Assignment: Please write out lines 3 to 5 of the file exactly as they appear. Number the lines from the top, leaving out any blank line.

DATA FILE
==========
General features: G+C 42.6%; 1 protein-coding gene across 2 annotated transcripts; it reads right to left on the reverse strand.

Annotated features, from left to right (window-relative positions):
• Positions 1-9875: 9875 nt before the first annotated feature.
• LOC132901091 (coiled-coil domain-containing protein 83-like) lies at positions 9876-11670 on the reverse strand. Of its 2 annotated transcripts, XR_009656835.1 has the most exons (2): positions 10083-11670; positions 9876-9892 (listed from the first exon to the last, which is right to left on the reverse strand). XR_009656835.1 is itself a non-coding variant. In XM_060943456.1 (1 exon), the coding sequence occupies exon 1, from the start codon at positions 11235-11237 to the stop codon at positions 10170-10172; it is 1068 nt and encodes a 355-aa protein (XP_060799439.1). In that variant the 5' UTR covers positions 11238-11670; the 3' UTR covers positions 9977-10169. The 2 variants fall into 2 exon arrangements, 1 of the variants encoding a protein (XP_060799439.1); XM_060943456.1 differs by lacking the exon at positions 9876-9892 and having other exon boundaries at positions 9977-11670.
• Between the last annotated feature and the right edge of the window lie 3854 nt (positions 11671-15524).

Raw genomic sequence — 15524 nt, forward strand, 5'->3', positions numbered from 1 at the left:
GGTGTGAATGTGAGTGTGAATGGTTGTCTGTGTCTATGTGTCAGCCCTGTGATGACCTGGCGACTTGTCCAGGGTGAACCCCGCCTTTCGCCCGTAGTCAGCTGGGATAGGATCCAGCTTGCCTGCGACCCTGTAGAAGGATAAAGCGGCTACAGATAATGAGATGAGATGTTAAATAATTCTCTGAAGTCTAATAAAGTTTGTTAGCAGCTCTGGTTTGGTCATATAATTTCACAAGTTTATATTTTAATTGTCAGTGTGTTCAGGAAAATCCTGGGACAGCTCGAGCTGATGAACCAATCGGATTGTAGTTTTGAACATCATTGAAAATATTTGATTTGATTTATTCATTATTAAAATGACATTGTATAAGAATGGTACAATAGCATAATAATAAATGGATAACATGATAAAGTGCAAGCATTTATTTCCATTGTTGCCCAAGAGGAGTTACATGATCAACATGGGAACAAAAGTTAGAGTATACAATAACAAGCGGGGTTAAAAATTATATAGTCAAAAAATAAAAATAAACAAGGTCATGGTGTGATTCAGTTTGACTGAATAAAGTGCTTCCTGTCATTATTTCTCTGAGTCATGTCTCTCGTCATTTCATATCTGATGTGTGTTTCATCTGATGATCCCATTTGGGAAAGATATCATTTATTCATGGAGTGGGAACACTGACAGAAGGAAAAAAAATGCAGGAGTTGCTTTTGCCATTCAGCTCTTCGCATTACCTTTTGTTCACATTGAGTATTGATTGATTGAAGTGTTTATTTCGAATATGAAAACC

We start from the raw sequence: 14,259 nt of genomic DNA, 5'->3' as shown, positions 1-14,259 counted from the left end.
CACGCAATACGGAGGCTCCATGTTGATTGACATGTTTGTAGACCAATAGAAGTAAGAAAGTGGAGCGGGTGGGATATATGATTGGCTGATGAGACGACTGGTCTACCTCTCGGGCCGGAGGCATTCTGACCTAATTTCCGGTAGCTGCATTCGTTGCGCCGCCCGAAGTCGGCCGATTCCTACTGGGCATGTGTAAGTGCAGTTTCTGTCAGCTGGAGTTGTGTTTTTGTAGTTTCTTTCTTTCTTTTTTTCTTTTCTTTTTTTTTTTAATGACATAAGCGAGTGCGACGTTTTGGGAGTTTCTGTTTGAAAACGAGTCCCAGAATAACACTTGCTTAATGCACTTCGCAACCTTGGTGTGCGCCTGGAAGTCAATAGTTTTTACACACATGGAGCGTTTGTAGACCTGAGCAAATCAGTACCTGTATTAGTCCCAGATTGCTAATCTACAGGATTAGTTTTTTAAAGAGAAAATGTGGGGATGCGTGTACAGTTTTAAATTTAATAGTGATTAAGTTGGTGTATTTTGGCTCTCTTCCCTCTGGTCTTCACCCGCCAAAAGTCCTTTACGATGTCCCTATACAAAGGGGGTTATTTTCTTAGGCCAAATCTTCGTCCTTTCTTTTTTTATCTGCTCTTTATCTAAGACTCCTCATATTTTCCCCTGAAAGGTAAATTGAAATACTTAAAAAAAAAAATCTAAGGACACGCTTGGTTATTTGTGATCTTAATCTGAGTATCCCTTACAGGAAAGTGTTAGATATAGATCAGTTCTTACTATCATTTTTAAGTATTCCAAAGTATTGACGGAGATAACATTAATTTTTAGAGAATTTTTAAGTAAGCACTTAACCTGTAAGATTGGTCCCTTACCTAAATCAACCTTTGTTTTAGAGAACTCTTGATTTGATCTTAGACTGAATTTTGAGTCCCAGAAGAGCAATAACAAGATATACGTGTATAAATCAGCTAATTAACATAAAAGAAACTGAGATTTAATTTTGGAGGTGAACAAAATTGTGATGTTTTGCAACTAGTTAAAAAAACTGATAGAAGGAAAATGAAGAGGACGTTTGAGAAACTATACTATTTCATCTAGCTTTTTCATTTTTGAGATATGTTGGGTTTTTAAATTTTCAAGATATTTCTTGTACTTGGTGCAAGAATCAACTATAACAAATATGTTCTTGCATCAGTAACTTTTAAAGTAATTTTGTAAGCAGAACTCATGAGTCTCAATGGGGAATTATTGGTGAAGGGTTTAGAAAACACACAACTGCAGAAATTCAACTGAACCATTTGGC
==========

• Positions 1-9875: 9875 nt before the first annotated feature.
• LOC132901091 (coiled-coil domain-containing protein 83-like) lies at positions 9876-11670 on the reverse strand. Of its 2 annotated transcripts, XR_009656835.1 has the most exons (2): positions 10083-11670; positions 9876-9892 (listed from the first exon to the last, which is right to left on the reverse strand). XR_009656835.1 is itself a non-coding variant. In XM_060943456.1 (1 exon), the coding sequence occupies exon 1, from the start codon at positions 11235-11237 to the stop codon at positions 10170-10172; it is 1068 nt and encodes a 355-aa protein (XP_060799439.1). In that variant the 5' UTR covers positions 11238-11670; the 3' UTR covers positions 9977-10169. The 2 variants fall into 2 exon arrangements, 1 of the variants encoding a protein (XP_060799439.1); XM_060943456.1 differs by lacking the exon at positions 9876-9892 and having other exon boundaries at positions 9977-11670.
• Between the last annotated feature and the right edge of the window lie 3854 nt (positions 11671-15524).